* “Why James Watson Has Become Optimistic about Curing Cancer: The genomic cancer strategy shift.”
* “The Duke Lacrosse Scandal and the Birth of the Alt-Right,” a good post and an underrated point. People like justice and like other people to get what they deserve (the technical term is “altruistic punishment”), and universities seem to have a problem with maintaining that notion consistently.
* “After Years of Challenges, Foursquare Has Found its Purpose — and Profits.” I didn’t realize Foursquare is still around, but I’ve started using it and find it more useful than I thought.
* “Bunga Bunga, American Style” (trigger warning: politics).
* “‘Unwanted Advances’ Tackles Sexual Politics in Academia.” Best line: “But it’s also hard to ignore the irony here: Universities are now terrible places to find political heterogeneity. Campus discourse has become the equivalent of the supermarket banana. Only one genetic variety remains.”
* “Interview with Mark Greif,” of n+1, I like especially the bit about modern friends.
* “Were College Students Better Off Before Social Media?” Increasingly I wonder if the answer is “Yes.” It’s also striking to me how many students use private or locked social media accounts that aren’t visible to the general public.
* “The Man Behind History’s Most Iconic Movie Posters, From Breakfast at Tiffany’s to James Bond,” a surprisingly moving and beautiful piece. I’m reminded of Paglia’s book Glittering Images.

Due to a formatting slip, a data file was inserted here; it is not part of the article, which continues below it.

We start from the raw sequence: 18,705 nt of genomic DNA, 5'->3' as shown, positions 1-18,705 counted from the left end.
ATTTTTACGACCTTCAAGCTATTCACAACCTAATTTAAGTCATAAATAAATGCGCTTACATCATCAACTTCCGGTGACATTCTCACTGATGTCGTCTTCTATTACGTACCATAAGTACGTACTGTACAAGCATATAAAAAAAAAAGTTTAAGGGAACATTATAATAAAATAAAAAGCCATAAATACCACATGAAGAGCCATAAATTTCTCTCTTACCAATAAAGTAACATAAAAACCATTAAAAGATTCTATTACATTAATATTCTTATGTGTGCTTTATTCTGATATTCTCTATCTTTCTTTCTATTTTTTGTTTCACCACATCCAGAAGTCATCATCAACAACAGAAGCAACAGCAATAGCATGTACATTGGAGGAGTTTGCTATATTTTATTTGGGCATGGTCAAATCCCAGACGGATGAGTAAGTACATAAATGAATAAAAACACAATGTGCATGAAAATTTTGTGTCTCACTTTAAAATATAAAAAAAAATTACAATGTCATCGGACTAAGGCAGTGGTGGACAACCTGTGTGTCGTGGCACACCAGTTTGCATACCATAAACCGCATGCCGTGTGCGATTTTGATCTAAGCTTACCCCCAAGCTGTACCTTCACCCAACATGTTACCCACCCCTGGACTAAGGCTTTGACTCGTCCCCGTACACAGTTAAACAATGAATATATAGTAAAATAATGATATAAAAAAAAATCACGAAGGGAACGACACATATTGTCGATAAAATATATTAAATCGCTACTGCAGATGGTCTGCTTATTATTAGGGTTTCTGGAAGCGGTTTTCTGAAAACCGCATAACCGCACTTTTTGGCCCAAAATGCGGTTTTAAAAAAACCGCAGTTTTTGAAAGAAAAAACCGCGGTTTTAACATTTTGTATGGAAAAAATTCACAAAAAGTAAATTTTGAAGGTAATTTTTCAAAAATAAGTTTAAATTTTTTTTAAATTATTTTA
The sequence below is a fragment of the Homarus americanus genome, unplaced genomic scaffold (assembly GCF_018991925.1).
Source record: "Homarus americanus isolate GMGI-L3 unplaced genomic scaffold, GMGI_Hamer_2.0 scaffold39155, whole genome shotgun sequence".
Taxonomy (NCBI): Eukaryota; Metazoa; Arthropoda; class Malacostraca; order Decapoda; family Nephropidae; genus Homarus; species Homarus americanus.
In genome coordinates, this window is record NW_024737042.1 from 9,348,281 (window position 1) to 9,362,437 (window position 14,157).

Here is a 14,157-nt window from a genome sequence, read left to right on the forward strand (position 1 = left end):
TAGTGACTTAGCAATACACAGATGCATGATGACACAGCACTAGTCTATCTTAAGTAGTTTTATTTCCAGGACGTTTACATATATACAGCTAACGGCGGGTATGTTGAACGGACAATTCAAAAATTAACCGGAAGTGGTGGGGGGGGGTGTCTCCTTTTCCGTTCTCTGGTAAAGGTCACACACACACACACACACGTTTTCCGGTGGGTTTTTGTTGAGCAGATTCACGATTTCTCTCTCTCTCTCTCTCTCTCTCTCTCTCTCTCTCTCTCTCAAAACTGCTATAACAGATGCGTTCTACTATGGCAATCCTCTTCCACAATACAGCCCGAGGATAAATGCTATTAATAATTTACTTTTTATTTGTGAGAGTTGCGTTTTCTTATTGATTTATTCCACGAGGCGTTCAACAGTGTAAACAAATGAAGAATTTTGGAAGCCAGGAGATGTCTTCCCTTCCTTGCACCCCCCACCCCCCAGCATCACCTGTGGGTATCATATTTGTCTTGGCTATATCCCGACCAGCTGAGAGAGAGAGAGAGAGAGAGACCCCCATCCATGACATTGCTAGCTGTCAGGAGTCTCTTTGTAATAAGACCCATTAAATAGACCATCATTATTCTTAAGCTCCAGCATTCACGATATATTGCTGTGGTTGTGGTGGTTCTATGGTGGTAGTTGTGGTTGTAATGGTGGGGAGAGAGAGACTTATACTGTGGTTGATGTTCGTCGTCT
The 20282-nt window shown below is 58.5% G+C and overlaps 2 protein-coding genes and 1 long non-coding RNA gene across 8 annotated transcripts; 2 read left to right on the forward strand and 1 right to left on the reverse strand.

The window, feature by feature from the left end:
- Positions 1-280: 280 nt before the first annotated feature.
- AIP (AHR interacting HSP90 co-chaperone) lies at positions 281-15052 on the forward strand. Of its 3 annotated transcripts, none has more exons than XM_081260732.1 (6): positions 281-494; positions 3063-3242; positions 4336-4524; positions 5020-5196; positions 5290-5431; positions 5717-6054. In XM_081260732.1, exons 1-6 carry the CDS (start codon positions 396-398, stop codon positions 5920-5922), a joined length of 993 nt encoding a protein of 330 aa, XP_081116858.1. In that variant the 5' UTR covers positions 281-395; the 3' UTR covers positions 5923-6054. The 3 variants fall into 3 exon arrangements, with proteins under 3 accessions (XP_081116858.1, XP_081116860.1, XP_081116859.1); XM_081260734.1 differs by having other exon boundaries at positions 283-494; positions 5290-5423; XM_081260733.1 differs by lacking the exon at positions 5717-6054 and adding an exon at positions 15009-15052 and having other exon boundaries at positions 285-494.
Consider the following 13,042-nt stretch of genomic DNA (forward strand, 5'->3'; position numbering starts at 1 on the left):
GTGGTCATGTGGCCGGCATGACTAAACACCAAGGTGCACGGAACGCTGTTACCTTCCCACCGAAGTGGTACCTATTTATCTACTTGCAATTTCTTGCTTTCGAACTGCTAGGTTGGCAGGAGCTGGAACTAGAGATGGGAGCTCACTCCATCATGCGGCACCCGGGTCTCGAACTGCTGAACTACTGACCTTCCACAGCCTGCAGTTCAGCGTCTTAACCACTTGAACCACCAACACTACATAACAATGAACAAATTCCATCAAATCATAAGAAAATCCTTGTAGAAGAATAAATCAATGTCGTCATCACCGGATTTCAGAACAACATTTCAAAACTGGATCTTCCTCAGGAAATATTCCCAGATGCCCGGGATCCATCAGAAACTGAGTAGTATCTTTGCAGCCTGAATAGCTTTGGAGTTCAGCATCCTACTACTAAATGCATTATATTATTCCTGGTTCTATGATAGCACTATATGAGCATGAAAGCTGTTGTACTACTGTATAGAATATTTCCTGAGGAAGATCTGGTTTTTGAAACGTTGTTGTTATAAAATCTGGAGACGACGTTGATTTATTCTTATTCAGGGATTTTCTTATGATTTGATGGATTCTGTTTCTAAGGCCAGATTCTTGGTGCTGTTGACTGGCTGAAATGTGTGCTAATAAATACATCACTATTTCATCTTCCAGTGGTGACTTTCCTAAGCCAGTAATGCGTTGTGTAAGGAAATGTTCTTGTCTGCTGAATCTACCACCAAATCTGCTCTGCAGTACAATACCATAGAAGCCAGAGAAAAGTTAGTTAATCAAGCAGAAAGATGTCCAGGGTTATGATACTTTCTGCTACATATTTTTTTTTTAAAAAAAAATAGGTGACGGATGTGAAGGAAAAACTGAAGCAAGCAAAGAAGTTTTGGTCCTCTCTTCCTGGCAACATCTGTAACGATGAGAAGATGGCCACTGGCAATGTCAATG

* “How Google Book Search Got Lost: Google Books was the company’s first moonshot. But 15 years later, the project is stuck in low-Earth orbit.” I wonder too if books just feel less central to the culture than they did even 15 years ago. And the majority of books from the last five or so years are probably available widely and easily in digital formats already.
* “Has coffee gotten too fancy?” Probably, but I like the fancy and the whole ridiculous process.
Friedersdorf’s second question about social media and college life is the one that interests me the most. When I drew cartoons for my college paper, or when staffers turned their jejune political thoughts into melodramatic columns, we all did so with the understanding that the audience was limited and that our work was ephemeral. In retrospect, I feel lucky to have been able to write, opine, and make mistakes without worrying about off-campus reactions, let alone the potential fury of tens of thousands of strangers.
It makes me wonder about the extent to which people are self-censoring these days, or perhaps locking themselves into value systems that peer pressure forbids them from outgrowing. What if you want to become more progressive, or more conservative, or more religious, or less religious, or switch political parties? Because most people’s online social networks start as a reflection of their values at a moment in time, is it now harder to change your mind and explore new ways of thinking? Or is it easier to find people who share your new beliefs and quickly rebuild your social network? I honestly don’t know the answers to these questions, but since the up sides of the Internet and social media are fairly easy to identify, I’m glad people are increasingly trying to identify the down sides.
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